Coping With Covid-19: Mental Health Providers Turn To Telemedicine

AS COVID-19 causes widespread fear and anxiety throughout the United States, unfortunately, the impact will be more pronounced on individuals with current mental disorders such as depression and anxiety. Based on data by the National Institute of Mental Health, about 18% of people struggle with an anxiety disorder and 7% will have at least one major depressive episode. In other words, a lot of people struggle with these conditions.

On top of all that, there is a public health push for social distancing to slow the spread of COVID-19, which includes holding off on most appointments with their current health professionals unless is urgent. The good news is there are new ways to connect with your therapist from the comfort of your home. Many therapists are now offering counseling through telehealth, also known as teletherapy.

Cells in the immune system have the same type of structure as the cells in the nervous system, and the distinction between them is something they came up with. It’s now clear that signal molecules in the immune system also transmit to the nervous system.  This is huge and it may revolutionize healthcare in more ways than we can imagine. Also, mentally ill individuals tend to be more susceptible to immune system disorders and inflammations. So, this suggests that there is a connection. There is also research that proves individuals that were neglected during childhood tend to be more susceptible to various diseases in the immune system.

Coping Tips

Some things you can do to cope with COVID-19 include:

  • Limit on negative media consumption whether that’s national news or social media.
  • Stay active. Try to get enough sleep or rest.
  • Stay hydrated and avoid too much caffeine or alcohol.
  • Eat healthy if possible and based on the options avaible.
  • Get accurate health information from reliable sources.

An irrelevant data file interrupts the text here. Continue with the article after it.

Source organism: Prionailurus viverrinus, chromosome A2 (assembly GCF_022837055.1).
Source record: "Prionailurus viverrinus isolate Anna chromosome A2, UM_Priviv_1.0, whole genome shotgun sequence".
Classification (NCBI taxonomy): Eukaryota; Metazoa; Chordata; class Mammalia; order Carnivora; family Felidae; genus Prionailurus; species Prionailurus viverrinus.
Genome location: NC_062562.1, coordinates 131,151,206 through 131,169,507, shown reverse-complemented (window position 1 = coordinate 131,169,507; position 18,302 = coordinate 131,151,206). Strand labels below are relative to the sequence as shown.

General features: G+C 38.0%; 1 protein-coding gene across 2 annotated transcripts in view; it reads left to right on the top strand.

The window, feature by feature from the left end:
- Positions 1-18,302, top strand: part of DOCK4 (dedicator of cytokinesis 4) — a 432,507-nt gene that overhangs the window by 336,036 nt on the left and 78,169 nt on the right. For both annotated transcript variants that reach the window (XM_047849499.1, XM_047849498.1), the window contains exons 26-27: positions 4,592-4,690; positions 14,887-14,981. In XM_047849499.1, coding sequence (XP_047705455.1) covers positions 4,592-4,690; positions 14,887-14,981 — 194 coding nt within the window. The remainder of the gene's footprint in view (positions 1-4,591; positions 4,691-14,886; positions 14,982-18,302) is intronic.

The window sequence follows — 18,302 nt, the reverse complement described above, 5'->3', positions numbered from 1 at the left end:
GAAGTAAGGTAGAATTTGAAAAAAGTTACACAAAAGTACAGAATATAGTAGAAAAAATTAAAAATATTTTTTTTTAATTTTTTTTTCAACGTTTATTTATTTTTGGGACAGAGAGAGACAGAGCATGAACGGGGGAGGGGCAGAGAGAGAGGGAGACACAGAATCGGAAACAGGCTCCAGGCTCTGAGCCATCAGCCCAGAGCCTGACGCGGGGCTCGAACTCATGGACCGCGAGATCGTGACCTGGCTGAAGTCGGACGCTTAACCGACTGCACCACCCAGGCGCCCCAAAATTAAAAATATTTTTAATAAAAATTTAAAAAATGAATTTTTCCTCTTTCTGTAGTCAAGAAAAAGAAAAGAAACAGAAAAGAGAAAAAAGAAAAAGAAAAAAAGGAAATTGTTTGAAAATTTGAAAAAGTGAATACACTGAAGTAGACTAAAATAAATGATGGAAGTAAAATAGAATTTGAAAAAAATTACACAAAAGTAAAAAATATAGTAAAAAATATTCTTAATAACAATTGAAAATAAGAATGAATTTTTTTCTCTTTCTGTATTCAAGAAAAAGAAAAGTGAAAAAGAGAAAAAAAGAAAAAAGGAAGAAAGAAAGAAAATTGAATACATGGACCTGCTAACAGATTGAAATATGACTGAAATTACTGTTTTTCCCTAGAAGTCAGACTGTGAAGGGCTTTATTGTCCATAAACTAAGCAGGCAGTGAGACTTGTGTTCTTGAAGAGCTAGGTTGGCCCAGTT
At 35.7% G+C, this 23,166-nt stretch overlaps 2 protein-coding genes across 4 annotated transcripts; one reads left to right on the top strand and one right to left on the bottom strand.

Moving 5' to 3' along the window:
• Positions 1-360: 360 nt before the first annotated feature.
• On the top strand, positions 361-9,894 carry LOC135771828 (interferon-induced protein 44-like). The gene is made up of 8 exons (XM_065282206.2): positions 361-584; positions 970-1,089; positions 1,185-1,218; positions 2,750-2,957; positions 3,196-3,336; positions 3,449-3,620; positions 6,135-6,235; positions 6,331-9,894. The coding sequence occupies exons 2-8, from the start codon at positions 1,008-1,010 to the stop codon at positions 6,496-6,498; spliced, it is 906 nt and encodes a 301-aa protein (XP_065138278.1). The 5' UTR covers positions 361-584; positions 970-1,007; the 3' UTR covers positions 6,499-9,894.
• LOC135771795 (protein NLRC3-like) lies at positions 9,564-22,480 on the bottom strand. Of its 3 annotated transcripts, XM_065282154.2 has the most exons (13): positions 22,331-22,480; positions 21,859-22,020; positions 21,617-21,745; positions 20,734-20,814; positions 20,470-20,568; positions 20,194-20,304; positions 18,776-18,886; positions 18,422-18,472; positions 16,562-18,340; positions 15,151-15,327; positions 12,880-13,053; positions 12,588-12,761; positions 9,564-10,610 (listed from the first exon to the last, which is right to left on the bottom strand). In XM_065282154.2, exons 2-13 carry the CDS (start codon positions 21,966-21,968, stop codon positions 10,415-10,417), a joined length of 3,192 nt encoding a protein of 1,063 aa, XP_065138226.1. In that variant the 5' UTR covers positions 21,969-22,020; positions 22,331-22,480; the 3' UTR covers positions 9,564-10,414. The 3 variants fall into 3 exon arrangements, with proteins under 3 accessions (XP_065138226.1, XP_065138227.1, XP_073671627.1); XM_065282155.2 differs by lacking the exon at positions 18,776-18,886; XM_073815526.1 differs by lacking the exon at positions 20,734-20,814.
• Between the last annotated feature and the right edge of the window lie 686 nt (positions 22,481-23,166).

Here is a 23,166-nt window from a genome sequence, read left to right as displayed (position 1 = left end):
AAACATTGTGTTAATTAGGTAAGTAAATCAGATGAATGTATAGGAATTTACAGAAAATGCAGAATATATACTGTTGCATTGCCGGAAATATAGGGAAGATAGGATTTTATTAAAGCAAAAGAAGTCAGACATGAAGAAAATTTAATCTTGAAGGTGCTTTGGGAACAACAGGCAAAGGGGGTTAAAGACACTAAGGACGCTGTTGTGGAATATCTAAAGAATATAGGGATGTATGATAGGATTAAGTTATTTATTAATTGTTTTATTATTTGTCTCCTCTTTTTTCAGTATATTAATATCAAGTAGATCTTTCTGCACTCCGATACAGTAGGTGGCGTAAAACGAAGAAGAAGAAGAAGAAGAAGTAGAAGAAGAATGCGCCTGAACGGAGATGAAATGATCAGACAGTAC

Depression and anxiety make people feel they are not in control of their lives. One thing you can do is make a schedule and stick to it. When you organize and structure your life, you are more in control of the outcome. This includes a family routine. This is good, especially for your kids, to know what they can expect from you and that no matter what, they can count on you. Keep it consistent and live plenty of room to enjoy the things that matter the most to you.

Establishing healthy routines can boost your physical and emotional health during difficult times. For example, some research suggests that people who make their beds regularly tend to feel happier and more productive. Such a simple task. Right? But it’s often the little things that make life grand.

What about insurance coverage?

In general, many health insurance plans cover mental health and also substance abuse disorders. Plans sold in the marketplace, for example, are required to cover mental health and substance use disorder services. Likewise, all state Medicaid programs and the Children’s Health Insurance Program (CHIP) provide mental health services. Medicare also covers mental health services. Look at your plan enrollment materials to learn about your coverage levels. We can help you enroll in a health plan that meets your needs.

The bottom line is having emotional balance can boost your immune system. Yes, more research is required but at least this is the beginning. This kind of research takes time. Some prestigious universities around the world are working on it and the first results should be available in four to five years.

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